I have purchased a professional email and set it up properly. I use the Outlook email client to communicate using the professional email.

It just works!

There is another problem. If you use a contact form, you will most likely need to use the WP-SMTP plugin to ensure that all emails land in the inbox instead of the spam folder. So, just to get a contact form on your site, you will need two plugins! That sucks!

Well, the business email that I use comes complete with an SSL certificate. This ensures my email server works with almost every major email provider, like Google and Yahoo.

No Plugin for Adding Google Analytics

I wisely chose the theme that allows me to add the Google Analytics code. You may feel like using a plugin such as the Monster Insights to add the code and get Analytics data right in your WordPress dashboard.

Why do you want that data in your dashboard? Do you really want that? Just can get the data by accessing your Google Analytics account. What’s wrong with that?

Adding a plugin like Monster Insights (no matter how lightweight it is) doesn’t make sense at all. It is simply ridiculous.

What’s more?

Do you really thing Monster Insights or something similar will give the details you can get directly from your Analytics account? That’s never possible, and it is foolish to think so!

Adding Monster Insights will add database tables, which in turn will increase the database queries, making your database bigger and bigger by the day.

A Fancy Slider Plugin Is a Strict ‘NO’

Images are already heavy! Why do you want to add more dead weight to your site by adding a fancy slider plugin? It may look cool, but it is totally not needed. Crop your images in a way that you focus on the subject and use it directly. No point allowing users to go full-screen to enjoy immersive images.

Such sliders make sense only for photography websites (in my opinion). If you are working with WooCommerce or a simple blog, adding a slider will slow down your website. That’s something you should never do.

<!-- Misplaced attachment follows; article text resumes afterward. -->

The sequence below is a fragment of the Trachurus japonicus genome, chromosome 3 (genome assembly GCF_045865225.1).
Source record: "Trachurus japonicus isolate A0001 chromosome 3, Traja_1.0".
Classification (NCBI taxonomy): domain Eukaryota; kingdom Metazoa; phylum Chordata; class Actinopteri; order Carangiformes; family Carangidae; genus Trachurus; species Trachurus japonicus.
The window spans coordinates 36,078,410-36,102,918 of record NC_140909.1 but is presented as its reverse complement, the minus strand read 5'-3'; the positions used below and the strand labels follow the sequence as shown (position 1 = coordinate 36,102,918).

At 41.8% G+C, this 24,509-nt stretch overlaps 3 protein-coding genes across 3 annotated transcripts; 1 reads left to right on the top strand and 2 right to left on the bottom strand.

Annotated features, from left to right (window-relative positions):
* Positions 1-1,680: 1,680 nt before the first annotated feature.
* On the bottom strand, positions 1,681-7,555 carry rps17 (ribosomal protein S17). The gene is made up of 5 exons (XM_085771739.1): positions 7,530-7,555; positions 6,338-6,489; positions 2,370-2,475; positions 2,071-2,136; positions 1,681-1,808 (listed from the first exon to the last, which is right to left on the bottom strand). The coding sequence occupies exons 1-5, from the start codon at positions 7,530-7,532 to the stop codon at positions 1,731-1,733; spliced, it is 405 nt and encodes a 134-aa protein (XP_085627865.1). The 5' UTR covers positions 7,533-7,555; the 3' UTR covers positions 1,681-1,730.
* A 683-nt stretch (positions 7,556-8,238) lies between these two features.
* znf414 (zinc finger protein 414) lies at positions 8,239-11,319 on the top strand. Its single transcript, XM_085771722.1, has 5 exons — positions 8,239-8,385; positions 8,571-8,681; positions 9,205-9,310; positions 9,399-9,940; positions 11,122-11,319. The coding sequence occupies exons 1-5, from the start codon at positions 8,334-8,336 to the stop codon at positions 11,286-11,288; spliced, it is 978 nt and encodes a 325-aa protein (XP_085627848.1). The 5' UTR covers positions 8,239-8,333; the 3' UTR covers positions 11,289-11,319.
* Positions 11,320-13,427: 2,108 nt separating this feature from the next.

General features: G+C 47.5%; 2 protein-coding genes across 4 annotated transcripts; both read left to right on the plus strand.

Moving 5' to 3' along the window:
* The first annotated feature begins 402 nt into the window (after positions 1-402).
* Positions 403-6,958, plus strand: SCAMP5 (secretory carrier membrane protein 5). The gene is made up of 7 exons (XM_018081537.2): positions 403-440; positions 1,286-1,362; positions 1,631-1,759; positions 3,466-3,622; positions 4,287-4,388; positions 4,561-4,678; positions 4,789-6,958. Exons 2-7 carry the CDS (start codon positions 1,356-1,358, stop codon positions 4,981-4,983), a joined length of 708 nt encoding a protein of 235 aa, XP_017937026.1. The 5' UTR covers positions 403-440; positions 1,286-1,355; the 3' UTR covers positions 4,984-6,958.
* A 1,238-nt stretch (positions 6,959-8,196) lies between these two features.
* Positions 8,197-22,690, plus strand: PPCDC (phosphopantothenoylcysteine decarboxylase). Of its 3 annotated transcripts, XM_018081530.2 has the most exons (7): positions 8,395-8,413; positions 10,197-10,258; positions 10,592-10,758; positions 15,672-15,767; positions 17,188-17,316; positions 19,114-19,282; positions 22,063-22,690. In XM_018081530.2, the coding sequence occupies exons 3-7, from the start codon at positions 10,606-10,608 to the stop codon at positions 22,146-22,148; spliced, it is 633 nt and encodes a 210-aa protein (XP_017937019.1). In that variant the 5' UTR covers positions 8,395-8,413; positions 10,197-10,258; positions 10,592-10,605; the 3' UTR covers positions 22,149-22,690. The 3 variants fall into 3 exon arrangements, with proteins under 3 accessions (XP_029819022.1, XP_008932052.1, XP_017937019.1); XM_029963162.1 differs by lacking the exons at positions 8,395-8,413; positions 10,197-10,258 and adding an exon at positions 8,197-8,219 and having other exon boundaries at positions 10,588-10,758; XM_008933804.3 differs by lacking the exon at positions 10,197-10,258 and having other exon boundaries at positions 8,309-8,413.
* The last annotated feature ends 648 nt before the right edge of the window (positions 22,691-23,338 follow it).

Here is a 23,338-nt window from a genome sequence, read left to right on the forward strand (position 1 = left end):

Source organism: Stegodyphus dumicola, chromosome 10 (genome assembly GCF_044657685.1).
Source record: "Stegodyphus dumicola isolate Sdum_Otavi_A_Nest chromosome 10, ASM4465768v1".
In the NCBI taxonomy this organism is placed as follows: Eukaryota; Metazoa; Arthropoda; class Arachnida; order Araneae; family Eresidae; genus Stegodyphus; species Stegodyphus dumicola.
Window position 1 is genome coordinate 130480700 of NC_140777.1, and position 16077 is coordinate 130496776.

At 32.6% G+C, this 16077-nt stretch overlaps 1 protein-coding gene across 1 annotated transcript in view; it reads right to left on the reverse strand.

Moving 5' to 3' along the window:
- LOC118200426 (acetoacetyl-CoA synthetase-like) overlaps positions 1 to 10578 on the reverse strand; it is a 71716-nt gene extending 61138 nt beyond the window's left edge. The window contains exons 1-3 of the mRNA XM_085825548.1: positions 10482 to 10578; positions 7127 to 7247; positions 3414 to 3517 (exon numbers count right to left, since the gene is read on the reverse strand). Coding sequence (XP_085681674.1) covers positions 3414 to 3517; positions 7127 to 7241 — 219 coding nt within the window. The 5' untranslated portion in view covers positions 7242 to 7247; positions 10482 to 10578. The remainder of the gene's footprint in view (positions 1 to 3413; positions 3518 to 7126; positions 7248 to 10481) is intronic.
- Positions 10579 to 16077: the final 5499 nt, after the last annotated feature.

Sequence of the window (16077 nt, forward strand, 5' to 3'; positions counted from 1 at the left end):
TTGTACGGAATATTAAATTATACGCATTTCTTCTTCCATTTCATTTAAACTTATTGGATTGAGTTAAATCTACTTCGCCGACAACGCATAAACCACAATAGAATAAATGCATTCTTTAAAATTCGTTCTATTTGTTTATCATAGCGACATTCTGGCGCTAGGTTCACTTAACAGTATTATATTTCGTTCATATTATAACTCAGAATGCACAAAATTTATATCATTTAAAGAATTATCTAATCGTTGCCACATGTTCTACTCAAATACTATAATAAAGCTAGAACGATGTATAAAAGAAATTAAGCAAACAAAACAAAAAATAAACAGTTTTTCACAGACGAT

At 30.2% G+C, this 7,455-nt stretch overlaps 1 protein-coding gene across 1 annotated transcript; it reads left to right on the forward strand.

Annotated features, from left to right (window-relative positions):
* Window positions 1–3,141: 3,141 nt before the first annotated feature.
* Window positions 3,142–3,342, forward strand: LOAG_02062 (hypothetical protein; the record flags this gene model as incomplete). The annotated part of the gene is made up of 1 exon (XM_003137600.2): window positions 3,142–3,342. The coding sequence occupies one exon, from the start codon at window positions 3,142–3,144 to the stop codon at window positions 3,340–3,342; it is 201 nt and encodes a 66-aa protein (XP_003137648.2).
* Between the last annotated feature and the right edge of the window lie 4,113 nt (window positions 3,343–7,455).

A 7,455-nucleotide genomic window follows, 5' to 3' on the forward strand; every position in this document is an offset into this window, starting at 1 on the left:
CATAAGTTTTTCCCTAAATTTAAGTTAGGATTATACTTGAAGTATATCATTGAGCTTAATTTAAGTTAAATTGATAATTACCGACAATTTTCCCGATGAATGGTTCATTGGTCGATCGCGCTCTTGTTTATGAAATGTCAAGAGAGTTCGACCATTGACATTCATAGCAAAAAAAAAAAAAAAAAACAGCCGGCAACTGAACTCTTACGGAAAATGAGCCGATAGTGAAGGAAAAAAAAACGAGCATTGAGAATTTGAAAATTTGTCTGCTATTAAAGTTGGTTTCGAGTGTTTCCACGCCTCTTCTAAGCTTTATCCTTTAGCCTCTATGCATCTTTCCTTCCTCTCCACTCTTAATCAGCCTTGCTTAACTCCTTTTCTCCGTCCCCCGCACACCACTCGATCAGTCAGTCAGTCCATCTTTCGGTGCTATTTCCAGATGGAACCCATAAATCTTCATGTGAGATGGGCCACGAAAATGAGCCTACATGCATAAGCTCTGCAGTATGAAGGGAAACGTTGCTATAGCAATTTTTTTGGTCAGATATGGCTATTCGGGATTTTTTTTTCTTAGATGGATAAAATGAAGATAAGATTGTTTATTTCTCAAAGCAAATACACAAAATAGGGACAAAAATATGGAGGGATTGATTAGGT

I made the same mistake a few years back. Today, my site is slider-free, and Google loves its speed. Readers, on the other hand, never complain about a missing slider. They are very happy with the content.

No Page Builder Please

Mark my words! Page Builders are killers! They will obliterate your site, and you will keep wondering what happened.

No matter how lightweight a page builder is, you should not use it. Instead, settle for a simple layout. WordPress now gives the Gutenberg editor that allows you to build custom pages if you need something custom.

Page builders will give you drag-and-drop designing capability. But such function comes with bloated code.

Bloated code means bad page speed, which in turn means Google is frowning down on your site.

The worse part is yet to come!

Imagine that you have a theme that works with a famous page builder like Fusion or WP Bakery. One fine day you decide to change the theme, which is not compatible with the page builder you are using.

Your website will start showing something like this:

Is that content? No! It is not!

Then what is that? It’s freaking shortcode with a lot of things that add bloat. When your visitors see something like this, they aren’t going to smother you will kisses and hugs! They are going to leave your site and never return!

Please don’t use page builders. Keep it simple. Simplicity will take you a long way.

No Fancy Comment Plugin Like Disqus

If you are using it, delete it right now! You don’t need it. Disqus or similar platforms are great for creating a mini conversation area for your WordPress site. But when it comes to website speed, those plugins suck.

Use the native WordPress commenting system. People will engage with your content if it is good. There is absolutely no need to add a comment system to your website.

No Need to Add a Plugin to Stop Comments Spam

Comments spam is one of the biggest problems for WordPress users. One easy way to deal with them is to add a plugin like Akismet to prevent such spam. However, those plugins add up weight to the website, making it slower by executing PHP queries that are not needed.